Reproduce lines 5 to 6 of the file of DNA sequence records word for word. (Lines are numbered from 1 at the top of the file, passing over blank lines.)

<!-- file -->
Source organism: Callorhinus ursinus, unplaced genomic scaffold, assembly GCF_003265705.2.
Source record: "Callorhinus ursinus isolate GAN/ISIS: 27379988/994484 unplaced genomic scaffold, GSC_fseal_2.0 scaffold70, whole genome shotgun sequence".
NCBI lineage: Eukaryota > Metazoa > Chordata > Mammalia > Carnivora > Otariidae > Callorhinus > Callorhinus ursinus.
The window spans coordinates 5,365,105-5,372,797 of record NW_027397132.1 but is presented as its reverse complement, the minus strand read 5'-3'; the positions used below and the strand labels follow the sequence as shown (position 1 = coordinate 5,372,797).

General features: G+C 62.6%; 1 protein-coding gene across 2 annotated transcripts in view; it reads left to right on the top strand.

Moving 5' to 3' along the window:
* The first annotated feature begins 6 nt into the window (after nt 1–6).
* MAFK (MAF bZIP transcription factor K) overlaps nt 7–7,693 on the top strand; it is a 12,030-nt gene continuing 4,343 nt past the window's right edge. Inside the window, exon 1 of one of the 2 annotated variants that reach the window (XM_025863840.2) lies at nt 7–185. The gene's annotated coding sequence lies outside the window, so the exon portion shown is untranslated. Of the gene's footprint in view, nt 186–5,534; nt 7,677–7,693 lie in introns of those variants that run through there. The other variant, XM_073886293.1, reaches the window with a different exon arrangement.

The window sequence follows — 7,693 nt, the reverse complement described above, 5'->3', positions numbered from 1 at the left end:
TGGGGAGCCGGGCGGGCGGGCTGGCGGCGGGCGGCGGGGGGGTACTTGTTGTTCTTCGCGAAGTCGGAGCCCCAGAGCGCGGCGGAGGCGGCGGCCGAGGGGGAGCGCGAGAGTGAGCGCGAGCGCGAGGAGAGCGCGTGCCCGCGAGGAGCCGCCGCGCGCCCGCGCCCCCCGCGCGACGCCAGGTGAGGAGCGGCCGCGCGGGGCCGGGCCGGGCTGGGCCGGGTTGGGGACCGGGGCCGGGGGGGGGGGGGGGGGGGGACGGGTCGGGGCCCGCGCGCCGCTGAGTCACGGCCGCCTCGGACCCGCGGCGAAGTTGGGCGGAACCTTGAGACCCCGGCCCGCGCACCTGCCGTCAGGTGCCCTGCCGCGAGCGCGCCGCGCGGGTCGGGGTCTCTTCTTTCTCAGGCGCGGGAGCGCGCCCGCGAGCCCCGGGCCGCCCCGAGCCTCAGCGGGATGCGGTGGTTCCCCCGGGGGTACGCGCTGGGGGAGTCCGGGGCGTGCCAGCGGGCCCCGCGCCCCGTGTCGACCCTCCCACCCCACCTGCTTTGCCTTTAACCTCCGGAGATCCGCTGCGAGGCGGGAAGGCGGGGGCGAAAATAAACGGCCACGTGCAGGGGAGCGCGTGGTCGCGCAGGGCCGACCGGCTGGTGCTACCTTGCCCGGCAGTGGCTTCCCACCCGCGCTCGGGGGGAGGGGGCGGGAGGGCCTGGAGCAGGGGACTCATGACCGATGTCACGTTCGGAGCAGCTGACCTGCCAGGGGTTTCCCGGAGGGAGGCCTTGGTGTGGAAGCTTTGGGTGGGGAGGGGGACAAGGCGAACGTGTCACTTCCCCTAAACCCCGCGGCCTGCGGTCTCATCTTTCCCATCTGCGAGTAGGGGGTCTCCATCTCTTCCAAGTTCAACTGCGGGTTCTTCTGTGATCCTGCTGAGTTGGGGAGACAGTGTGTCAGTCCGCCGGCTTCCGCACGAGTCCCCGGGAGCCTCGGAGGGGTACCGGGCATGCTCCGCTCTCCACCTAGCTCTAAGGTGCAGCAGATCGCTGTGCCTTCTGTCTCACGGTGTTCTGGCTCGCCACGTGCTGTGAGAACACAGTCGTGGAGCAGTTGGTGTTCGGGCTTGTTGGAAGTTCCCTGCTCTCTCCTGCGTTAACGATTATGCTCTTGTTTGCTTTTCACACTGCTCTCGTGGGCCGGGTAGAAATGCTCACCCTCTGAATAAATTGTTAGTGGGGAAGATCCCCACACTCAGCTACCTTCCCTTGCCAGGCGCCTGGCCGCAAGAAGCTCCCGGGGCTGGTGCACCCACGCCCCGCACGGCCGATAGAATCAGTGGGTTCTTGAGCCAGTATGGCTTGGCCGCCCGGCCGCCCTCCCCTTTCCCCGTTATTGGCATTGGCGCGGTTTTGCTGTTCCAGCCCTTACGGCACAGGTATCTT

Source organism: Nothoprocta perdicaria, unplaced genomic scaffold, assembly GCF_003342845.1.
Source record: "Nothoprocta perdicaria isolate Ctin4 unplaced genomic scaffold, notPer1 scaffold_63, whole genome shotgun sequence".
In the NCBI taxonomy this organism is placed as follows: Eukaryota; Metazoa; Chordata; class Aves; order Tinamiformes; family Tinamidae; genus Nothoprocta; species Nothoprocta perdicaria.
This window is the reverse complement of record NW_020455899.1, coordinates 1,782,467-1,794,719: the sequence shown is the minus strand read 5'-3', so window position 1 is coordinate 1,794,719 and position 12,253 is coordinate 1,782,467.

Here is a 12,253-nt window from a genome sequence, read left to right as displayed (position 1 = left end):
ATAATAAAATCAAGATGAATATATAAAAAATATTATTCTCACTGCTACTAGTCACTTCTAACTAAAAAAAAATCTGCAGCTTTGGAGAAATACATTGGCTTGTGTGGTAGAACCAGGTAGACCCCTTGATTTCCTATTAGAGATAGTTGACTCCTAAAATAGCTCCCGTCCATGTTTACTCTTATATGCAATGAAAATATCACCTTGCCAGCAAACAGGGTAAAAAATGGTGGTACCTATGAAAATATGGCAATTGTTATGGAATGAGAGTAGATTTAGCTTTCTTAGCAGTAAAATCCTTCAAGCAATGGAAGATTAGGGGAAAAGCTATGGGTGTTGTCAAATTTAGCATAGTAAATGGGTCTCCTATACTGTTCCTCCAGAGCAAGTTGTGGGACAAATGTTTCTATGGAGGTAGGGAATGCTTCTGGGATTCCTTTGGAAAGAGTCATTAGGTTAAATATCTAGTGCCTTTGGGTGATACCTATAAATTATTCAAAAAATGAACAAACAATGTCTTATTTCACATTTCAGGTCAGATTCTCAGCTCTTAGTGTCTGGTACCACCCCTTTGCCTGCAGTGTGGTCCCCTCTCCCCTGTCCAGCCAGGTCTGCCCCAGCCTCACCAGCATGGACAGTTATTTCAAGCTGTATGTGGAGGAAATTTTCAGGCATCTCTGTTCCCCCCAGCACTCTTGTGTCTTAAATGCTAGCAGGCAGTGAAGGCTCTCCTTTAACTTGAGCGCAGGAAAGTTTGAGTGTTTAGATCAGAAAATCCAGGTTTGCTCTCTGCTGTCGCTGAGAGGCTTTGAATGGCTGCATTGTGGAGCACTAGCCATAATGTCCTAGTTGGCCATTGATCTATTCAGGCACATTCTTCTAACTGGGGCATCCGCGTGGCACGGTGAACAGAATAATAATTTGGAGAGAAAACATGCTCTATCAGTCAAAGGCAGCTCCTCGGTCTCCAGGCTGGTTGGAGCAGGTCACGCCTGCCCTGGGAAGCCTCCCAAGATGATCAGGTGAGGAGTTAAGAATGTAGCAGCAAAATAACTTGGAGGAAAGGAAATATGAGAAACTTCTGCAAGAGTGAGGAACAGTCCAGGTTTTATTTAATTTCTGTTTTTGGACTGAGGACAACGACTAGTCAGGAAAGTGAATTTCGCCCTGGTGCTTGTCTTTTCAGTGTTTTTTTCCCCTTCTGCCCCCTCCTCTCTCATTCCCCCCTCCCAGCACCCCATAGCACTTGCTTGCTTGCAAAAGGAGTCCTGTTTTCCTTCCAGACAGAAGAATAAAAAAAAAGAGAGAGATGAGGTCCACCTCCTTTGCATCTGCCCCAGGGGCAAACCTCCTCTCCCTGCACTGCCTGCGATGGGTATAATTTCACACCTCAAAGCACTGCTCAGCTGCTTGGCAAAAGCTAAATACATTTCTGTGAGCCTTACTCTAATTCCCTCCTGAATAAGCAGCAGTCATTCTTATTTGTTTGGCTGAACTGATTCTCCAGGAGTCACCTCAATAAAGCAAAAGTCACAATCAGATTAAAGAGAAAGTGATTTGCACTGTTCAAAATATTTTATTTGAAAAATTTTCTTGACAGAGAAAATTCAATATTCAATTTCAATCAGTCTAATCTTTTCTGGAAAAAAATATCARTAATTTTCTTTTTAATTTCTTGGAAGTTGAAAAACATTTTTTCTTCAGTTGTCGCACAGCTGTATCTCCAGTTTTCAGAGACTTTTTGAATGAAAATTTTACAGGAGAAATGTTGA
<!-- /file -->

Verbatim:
General features: G+C 62.6%; 1 protein-coding gene across 2 annotated transcripts in view; it reads left to right on the top strand.

Moving 5' to 3' along the window: